So in reality that leaves EZRA as the owner of Triyards and a minority shareholder in a bankrupt contractor which is the largest customer of its asset base.  On 31 August 2016 EZRA had debts due within 12 months of USD 1.1bn which mean they are long-term debts that have fallen current and the senior lenders understand how serious this is and EZRA states that if agreement cannot be reached with them it has a going concern issue (Net Debt to Equity having risen from 0.77 to 3.05 in one year). EZRA have negligible cash in relation to this and their biggest asset, the Lewek Constellation, wouldn’t be worth half of what they paid for it if it could be sold at all. And therein lies the problem in financing anything because even if you believed EMAS Chiyoda could be competitive in deepwater installation the shareholders are not going to inject capital at historic asset levels in today’s market given the risks, but without fresh capital into EMAS Chiyoda, EZRA cannot support its debt on the assets. The amount of money now required to make EMAS Chioyda a viable proposition in deepwater construction, where tens of millions are handed over in procurement and engineering prior to offshore execution, is I believe prohibitive to any rational investor. At the moment the CFO of any major project where EMAS Chiyoda has bid is calling up the tendering guys and telling them to throw that bid in the trash no matter how good the terms. This will takes weeks of financial stability to turn around not 60 days and will involve some serious write downs from the banks… so park that in the unlikely space.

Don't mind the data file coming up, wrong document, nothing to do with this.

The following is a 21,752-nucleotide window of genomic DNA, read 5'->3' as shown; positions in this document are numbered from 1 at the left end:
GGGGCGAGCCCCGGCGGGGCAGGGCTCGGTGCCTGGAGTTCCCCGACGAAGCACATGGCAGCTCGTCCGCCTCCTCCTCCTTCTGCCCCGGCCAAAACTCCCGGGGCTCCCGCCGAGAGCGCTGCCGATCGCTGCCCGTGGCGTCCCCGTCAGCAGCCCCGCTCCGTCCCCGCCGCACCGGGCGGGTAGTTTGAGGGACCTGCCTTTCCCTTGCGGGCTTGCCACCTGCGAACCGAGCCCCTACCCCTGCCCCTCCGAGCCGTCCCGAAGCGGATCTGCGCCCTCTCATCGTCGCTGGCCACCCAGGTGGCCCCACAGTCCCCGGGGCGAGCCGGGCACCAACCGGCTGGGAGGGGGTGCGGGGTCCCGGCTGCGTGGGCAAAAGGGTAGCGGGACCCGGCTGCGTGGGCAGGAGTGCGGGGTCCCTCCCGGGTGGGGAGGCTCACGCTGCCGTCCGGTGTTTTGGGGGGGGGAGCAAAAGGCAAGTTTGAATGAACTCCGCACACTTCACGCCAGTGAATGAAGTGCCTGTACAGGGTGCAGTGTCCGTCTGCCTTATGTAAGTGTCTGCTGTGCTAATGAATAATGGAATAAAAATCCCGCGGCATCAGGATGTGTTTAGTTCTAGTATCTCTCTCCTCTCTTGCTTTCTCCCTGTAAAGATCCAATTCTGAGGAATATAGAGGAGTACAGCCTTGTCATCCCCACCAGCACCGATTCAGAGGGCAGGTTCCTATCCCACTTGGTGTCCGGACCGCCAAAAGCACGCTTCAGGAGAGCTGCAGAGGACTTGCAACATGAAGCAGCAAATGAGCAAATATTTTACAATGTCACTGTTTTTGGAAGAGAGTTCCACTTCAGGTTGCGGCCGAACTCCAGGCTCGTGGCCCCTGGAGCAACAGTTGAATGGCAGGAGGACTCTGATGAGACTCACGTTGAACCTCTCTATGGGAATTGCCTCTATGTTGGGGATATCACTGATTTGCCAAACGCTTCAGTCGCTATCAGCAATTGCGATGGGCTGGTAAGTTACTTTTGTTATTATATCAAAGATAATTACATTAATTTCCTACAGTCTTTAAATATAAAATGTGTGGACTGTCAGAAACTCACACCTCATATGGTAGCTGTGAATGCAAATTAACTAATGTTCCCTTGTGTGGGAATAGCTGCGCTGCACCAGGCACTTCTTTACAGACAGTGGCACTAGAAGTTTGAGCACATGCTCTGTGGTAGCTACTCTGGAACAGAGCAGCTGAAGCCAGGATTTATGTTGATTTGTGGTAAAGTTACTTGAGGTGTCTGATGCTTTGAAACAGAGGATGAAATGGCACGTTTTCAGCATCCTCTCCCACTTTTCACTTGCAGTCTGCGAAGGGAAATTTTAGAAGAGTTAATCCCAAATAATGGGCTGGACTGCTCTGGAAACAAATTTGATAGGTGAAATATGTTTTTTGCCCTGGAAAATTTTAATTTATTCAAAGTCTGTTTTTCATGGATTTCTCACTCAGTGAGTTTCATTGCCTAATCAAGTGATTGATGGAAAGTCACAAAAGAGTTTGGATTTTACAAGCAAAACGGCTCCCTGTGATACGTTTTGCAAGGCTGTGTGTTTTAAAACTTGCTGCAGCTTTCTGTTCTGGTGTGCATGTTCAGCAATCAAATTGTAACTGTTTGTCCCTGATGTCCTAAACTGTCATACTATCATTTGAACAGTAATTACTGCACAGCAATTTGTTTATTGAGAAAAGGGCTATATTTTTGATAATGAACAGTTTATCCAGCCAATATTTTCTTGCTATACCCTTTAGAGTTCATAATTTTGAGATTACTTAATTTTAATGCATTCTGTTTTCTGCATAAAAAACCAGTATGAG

If L&T ride to the rescue to protect the single Saudi contract it will be an assets only deal. In distress M&A you may be able to find a credible white knight to alleviate this concern but this isn’t likely here given the inter-relationships and the size of the debt obligations that need to be met. Either that or the Japanese have been the smartest guys in the room and they are just going to call the EZRA banks and offer to take the assets they want at pennies in the dollar and then inject some real equity into the “JV” and dilute EZRA out?

This brings us nicely to the problems of debt and as always therefore to Hyman Minsky. Minsky would have termed EZRA/EMAS a firm financed by Ponzi finance, not indicating criminality, but a firm that had to constantly keep borrowing to meet its debt obligations. Forland would have been categorised as a speculative firm, in that it had difficulty meeting payment obligation in the short term (although in such pro-cyclical asset industry the line between solvency and liquidity is very thin); most firms in offshore would fall into this category. OY however, even with re-delivered tonnage, would only be a hedge firm, able to meet cash expenses from income, the redelivery will hurt the dividend but isn’t fatal (and highlights again the quality of the management at OY).